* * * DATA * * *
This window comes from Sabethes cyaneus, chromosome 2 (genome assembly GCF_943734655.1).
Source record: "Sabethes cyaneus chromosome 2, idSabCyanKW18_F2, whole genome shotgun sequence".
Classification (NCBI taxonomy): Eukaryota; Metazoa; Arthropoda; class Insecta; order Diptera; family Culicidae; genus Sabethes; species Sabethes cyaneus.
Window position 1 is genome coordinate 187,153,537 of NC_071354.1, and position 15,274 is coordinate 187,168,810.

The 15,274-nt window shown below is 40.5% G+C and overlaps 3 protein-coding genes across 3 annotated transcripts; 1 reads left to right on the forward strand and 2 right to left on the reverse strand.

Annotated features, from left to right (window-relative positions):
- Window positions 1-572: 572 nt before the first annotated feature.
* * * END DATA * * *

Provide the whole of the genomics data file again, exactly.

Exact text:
This window comes from Sabethes cyaneus, chromosome 2 (genome assembly GCF_943734655.1).
Source record: "Sabethes cyaneus chromosome 2, idSabCyanKW18_F2, whole genome shotgun sequence".
Classification (NCBI taxonomy): Eukaryota; Metazoa; Arthropoda; class Insecta; order Diptera; family Culicidae; genus Sabethes; species Sabethes cyaneus.
Window position 1 is genome coordinate 187,153,537 of NC_071354.1, and position 15,274 is coordinate 187,168,810.

The 15,274-nt window shown below is 40.5% G+C and overlaps 3 protein-coding genes across 3 annotated transcripts; 1 reads left to right on the forward strand and 2 right to left on the reverse strand.

Annotated features, from left to right (window-relative positions):
- Window positions 1-572: 572 nt before the first annotated feature.